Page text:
Tag: Heat Spurs Game 5

2014 NBA Finals - Game Five

Heat start out red hot, can’t sustain it, Spurs execute way to 47-40 halftime lead


SAN ANTONIO — You had to know the two-time defending champion Miami Heat had too much pride to just roll over. They were going to come out ready to defend their title down 3-1 and needing a win just to force a Game 6.

And they did — Miami played the best, most energized and aggressive defense they have played all playoffs, LeBron James came out on fire with 17 first quarter points and the Heat raced out to a 19-5 lead, the biggest lead the Heat have had all Finals.

But Miami has had spurts of great execution all season and through these Finals, the issue has been sustaining it against a relentless Spurs team.

They couldn’t. San Antonio climbed back, slowly at first behind Manu Ginobili (a 6-0 personal run at one point, a poster dunk on Chris Bosh later) and later with a 17-2 run sparked by Kawhi Leonard (15 first half points).

The Spurs lead 47-40 at the half and are 24 minutes from an NBA title.

This feels like a game San Antonio could just blow open in the third.

Miami has 20 points from LeBron on 6-of-12 shooting, they have 20 points on 7-of-22 shooting from everyone else. Numbers reminiscent of Game 4.

Ginobili had 14 for the Spurs, who shot 50 percent in the second quarter as they moved the ball and got good looks (the Heat sharp rotations from the opening six minutes were gone). The Heat shot 26.7 percent in the second.

San Antonio got 22 points from its bench in the first half, the Heat got 2. Not enough depth to sustain the energy levels Miami needs, but they need to find some way in the second half or this could get ugly.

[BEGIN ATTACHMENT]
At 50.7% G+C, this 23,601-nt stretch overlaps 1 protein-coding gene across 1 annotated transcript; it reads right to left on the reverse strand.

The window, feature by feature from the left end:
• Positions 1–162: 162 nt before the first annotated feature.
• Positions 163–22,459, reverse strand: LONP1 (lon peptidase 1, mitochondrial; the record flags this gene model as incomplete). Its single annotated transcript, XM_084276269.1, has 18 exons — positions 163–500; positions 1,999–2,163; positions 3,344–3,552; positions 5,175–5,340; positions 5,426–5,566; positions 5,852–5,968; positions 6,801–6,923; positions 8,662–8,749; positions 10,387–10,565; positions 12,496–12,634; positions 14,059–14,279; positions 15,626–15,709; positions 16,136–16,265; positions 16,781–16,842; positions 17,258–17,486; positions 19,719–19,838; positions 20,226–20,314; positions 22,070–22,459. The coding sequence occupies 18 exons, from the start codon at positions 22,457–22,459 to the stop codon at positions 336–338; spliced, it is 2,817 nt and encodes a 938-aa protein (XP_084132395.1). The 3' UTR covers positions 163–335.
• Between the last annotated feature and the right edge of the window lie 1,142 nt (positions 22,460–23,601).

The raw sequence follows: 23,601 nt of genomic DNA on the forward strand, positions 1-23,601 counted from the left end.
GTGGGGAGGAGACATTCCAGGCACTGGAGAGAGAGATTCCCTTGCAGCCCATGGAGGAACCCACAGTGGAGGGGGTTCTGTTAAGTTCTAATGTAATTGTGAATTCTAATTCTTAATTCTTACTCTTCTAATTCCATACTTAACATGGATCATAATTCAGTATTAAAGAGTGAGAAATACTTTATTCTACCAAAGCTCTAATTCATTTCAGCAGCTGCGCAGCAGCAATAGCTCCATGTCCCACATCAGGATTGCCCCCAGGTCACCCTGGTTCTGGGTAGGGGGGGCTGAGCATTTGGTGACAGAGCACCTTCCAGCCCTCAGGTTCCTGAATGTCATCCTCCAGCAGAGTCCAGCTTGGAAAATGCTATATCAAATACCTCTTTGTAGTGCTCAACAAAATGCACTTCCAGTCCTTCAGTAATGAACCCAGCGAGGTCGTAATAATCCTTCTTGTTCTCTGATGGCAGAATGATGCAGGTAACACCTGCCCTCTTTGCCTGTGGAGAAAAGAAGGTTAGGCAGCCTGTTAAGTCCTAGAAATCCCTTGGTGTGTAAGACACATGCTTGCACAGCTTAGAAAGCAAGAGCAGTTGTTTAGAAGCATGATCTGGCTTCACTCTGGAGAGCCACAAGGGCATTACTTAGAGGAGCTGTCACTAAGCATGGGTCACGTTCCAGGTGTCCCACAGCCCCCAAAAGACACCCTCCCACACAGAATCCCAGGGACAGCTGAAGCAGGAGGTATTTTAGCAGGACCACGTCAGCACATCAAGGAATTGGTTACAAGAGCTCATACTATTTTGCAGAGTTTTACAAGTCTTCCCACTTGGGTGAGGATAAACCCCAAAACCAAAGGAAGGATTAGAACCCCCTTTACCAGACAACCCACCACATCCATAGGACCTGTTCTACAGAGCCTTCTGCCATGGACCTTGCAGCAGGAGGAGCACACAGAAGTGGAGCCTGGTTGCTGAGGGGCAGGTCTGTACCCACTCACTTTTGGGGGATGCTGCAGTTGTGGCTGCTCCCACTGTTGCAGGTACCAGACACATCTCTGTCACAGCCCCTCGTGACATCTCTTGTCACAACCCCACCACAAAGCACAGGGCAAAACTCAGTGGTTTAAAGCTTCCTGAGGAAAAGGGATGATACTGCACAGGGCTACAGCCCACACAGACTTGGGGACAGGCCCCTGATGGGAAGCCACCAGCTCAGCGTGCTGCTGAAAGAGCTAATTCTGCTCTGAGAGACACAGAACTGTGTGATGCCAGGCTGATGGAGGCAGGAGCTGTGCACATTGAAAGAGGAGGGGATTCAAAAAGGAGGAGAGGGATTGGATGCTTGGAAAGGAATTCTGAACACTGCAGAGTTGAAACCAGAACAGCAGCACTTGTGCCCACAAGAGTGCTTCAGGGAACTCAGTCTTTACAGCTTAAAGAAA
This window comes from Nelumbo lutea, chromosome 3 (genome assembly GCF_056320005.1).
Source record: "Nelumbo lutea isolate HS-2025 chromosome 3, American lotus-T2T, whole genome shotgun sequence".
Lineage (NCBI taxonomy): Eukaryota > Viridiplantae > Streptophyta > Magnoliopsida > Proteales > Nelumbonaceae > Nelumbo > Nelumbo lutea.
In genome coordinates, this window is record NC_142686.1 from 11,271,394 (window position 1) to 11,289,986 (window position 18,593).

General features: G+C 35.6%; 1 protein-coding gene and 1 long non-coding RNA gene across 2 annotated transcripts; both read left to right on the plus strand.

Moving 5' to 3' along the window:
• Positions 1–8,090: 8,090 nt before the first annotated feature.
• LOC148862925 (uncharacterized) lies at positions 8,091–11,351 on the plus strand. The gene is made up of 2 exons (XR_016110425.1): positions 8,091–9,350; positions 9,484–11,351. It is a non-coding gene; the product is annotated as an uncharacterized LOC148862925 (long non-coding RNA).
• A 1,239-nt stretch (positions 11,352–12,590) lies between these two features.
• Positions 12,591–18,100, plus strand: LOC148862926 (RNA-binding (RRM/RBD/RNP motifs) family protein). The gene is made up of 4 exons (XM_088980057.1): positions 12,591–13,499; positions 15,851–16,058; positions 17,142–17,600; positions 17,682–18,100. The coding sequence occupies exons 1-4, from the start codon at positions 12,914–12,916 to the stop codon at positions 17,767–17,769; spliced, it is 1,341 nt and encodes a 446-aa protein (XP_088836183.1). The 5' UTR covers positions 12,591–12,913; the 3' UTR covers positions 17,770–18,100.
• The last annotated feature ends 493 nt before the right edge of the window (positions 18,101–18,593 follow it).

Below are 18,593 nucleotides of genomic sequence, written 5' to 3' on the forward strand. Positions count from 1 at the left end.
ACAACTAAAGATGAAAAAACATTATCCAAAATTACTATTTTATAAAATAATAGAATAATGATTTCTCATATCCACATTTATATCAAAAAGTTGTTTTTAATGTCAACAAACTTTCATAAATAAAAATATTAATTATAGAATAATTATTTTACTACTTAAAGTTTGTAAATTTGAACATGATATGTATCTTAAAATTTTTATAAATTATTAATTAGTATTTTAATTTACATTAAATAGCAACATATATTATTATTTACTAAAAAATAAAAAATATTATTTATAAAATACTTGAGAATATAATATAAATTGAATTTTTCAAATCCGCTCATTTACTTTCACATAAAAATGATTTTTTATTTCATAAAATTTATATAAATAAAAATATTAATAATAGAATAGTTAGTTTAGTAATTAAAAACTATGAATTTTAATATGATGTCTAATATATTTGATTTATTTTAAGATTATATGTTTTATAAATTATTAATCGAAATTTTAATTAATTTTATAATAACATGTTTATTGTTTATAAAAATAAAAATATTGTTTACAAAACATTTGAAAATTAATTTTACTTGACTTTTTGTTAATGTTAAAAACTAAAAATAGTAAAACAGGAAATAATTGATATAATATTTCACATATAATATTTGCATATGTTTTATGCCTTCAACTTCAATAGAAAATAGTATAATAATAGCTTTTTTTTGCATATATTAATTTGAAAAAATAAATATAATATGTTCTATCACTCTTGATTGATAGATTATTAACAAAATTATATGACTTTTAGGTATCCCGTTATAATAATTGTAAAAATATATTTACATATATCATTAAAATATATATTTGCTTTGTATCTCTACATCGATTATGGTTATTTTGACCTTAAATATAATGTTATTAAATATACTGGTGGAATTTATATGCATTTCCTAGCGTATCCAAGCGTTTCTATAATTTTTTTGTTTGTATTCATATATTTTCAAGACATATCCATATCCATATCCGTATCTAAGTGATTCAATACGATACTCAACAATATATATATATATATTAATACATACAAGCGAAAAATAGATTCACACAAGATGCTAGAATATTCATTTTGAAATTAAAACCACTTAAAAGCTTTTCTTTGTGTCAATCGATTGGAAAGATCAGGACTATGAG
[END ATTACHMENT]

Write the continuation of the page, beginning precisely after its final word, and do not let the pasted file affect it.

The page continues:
NBA Finals Game 5 preview, Heat at Spurs: Miami tries to put River Walk party on hold

LeBron Hames, Dwyane Wade

SAN ANTONIO — The Miami Heat were relaxed.

The day after a Game 4 loss that left them bewildered Ray Allen spent the day on a bike ride, going 14 miles or so from his Coral Gables home, picking up some lunch along the way, just getting outside and clearing his head. The rest of the Heat did something similar, whatever it was it was not basketball. Friday they took a day off.

Miami is down 3-1, on the brink of elimination at the hands of the San Antonio Spurs heading into Sunday night’s Game 5, but when they showed up in San Antonio Saturday afternoon they were surprisingly relaxed and confident.

Last year they faced two elimination games in the Finals against the Spurs, yet won them both. This year it will take three in a series that feels different after San Antonio won the last two games convincingly. But the Heat acted like a team that has been through plenty of adversity and been to four straight Finals. They acted like they have been there before.

That means either they have found their groove, their energy that they can bring for 48 minutes this time, that they are ready to fight for this series.

Or they are resigned to their fate.